Unexplained Movement: Continental Drift

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Unexplained Movement
The land we know to be certain continents, today, may not have existed in their current positions long ago. As technology has advanced in oceanography, it has been learned that there are many activities below the surfaced of the land and oceans, which can contribute to changes in, land mass. Those changes include wave erosion, volcanic activity, and lithospheric pressures. Plate tectonics was developed through a theory once named continental drift.
In developing plate tectonics, continental drift helped form hypothesis of a shifting landmass and sea floor. In 1850, scientist with the US Navy Dept. of Charts and Instruments discovered the Mid-Atlantic Ridge, while attempting to make a map of the sea floor (Salem 1999). Technology of the time didn’t extend into an ability to measure the depth or features of the ridge. During the mid 1900’s, additional sea floor surveys found the Mid-Atlantic Ridge had a valley, which showed to seismically correlate with many earthquakes (Salem 1999). These findings supported the claim of movement of landmass. Furthermore, findings lent themselves to the possibility of new sea floor created from the aftermath of seismic activity since valleys were found along the ridge, rather than canyons.
Wegener’s Theory
Continental Drift was a far-fetched theory when German scientist Alfred Wegener first proposed it in 1915. At the time, many geologists were convinced “that the continents and ocean basins had fixed geographic positions.” (Lutgens Tarbuck 2014). Wegener was a meteorologist by profession, not a geologist. He studied the atmosphere and weather patterns (Hoffman 2012) and went on scientific expeditions to measure temperatures or factors contributing to his studies. His experien...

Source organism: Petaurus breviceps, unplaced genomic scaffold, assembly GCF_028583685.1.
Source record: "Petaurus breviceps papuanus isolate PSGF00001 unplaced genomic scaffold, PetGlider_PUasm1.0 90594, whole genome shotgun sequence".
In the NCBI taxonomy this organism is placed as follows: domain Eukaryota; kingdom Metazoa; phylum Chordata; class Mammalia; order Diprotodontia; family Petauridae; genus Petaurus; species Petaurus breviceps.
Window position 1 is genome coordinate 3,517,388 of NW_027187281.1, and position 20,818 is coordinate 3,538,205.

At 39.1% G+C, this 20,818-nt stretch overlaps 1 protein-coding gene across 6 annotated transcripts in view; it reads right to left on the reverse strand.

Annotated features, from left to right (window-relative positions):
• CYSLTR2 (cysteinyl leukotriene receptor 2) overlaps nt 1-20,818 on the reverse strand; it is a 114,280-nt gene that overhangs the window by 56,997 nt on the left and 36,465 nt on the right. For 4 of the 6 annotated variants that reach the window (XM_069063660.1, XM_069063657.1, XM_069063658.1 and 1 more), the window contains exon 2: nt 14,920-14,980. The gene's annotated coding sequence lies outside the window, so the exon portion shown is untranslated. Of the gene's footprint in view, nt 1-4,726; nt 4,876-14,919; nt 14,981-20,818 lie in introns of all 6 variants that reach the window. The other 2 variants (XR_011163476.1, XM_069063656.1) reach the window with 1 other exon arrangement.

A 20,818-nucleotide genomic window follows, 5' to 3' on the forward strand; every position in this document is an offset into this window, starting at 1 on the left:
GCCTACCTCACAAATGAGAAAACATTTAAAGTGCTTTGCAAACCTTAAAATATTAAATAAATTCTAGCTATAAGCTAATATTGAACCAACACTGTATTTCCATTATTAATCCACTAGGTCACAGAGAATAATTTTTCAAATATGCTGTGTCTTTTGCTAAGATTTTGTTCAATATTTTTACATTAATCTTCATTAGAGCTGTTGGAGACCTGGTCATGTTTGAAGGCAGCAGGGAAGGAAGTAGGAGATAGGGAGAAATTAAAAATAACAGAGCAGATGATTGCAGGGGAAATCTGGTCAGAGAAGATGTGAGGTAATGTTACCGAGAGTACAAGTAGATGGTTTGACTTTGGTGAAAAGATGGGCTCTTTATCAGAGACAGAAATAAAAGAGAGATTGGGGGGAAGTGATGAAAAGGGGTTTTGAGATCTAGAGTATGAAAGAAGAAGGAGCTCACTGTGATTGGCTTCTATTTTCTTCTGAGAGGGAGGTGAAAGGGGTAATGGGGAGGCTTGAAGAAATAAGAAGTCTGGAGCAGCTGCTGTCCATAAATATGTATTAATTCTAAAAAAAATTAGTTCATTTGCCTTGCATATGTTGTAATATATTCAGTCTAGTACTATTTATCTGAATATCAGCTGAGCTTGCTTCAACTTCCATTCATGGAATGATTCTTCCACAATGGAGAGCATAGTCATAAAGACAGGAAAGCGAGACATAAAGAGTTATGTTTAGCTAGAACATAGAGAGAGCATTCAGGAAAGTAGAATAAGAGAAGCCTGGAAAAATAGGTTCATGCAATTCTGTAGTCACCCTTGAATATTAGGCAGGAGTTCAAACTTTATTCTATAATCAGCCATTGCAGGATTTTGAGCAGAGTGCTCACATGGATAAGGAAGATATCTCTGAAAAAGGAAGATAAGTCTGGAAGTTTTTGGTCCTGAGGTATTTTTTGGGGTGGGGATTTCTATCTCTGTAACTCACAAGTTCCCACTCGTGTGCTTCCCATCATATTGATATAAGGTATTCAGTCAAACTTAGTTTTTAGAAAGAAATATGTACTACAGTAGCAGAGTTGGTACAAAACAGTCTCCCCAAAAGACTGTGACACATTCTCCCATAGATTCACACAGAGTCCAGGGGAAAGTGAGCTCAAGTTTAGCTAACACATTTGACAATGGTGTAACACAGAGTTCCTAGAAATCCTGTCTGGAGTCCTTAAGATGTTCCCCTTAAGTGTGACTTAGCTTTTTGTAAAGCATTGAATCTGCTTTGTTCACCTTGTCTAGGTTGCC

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...h along the boundaries of each major ridge along the sea floor has also helped develop plate tectonic theories. These theories better explain why some boundaries of land diverge versus converging or transforming and the impacts to the land and sea floor. As satellite technology advances to measure movement of the various areas, civilizations can prepare themselves for changes in climate and living conditions.

Salem, P. (1999). Hess Identifies Seafloor Spreading as the Cause of Continental Drift. In , Great Scientific Achievements (p. 718). US: Salem Press.
Conniff, R. (2012). When the Earth Moved. Smithsonian, 43(3), 36-38
Hoffman, P. F. (2012). The Tooth of Time: Alfred Wegener. Geoscience Canada, 39(3), 102-111.
Lutgens, F.K. and Tarbuck, E.J. (2014). Foundations of Earth Science. 7th ed. Upper Saddle River, NJ: Pearson Education, Inc.
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